At the liturgy for the Holy Week Triduum at Kincoppal-Rose Bay School of the Sacred Heart, the reflection for the celebration of Holy Thursday was given by a Year 11 student, Bella Lamaro.
As one RSCJ remarked, "much food for thought from one so young." It is also a tribute to the education these young students are receiving.
Mary Shanahan rscj
There are many ways in which we, and all creatures on this earth, whether they be human, animal or plant, show what we want. A baby’s cry of thirst allows its mother to realize its wants, and consequently she will provide for those needs. A dog’s whines of hunger and persistent begging allows its owner to realize its needs and answer its pleas for food. A flower’s demand for care is shown as it withers, and accordingly it will be watered. In so many different ways, we are able to express our wants and needs, whether it be through words or actions.
Jesus, at the moment of his death, uttered three important words. “I am thirsty”. Through this, like with the baby, the dog, the flower, Jesus too expresses his thirst and need. But what exactly does he mean by this thirst? To understand this, we need to look past the straightforward meaning of his words. Jesus is not talking about his literal thirst, but instead his thirst for love for all of humanity. His thirst is one to satisfy humanity and its needs, using his last moments on earth to express the thirst for the salvation of humankind. This is his great sacrifice, using the last moment of his life to speak on behalf of us. He was able to see the injustices and desires in his people, and so he calls out to God to satisfy those thirsts.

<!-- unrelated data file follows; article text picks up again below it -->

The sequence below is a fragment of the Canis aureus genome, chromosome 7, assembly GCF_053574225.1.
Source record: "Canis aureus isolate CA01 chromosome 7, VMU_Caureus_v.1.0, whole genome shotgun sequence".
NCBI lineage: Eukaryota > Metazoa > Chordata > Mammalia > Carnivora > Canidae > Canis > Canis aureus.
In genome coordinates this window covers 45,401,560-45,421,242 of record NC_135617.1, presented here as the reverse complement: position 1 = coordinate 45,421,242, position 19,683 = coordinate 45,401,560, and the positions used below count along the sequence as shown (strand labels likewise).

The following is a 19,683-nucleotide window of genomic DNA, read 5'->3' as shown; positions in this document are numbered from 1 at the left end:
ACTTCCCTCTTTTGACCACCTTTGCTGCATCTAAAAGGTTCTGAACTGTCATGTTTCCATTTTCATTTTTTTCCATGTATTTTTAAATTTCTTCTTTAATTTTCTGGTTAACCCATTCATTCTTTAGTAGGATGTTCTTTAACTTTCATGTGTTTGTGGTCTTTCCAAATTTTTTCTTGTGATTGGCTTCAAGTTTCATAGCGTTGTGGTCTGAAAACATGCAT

In John 7, Jesus said to the crowds in Jerusalem, “Let anyone who is thirsty come to me, and let the one who believes in me drink”. He aided all humanity. He saw those living in poverty. Those who were homeless. Those who live under discrimination and judgment – the blind, the deaf, the crippled. His mission was to quench the thirst of everyone, including those who were marginalised. Every individual has yearning, and in calling out “I am thirsty”, he calls out to God to satisfy the thirsts of humanity and give them salvation.
Right before he dies, he says “I am finished”. This is not only to show that his human life on earth is finished. We need to look beyond this. He has finished his work on earth, he has expressed the needs of humanity. The outpouring of the liquid from his side, the blood and the water, is the outpouring of his love to satisfy this thirst. His divine heart answered our calls.
Madeleine Sophie Barat herself believed that as the blood and water outpoured, the Society of the Sacred Heart was created, due to Jesus’ sacrifice and continual giving to humanity even after death.
Taking in this message, in our very own community at Kincoppal-Rose Bay, as a unit let us open up our hearts not only to those thirsting in our society, but to each other. During this Easter Triduum, let us satisfy the need in our small but strong community by as little as a smile. Jesus sacrificed his last moments and his life to answer the calls of humankind, so over this Easter break, we must make sure to reflect on our blessing and sacrifice some of our own time and spend it with those who love us. Try to bring happiness and satisfaction to even one person, knowing you have satisfied someone’s thirst with the outpourings of your heart.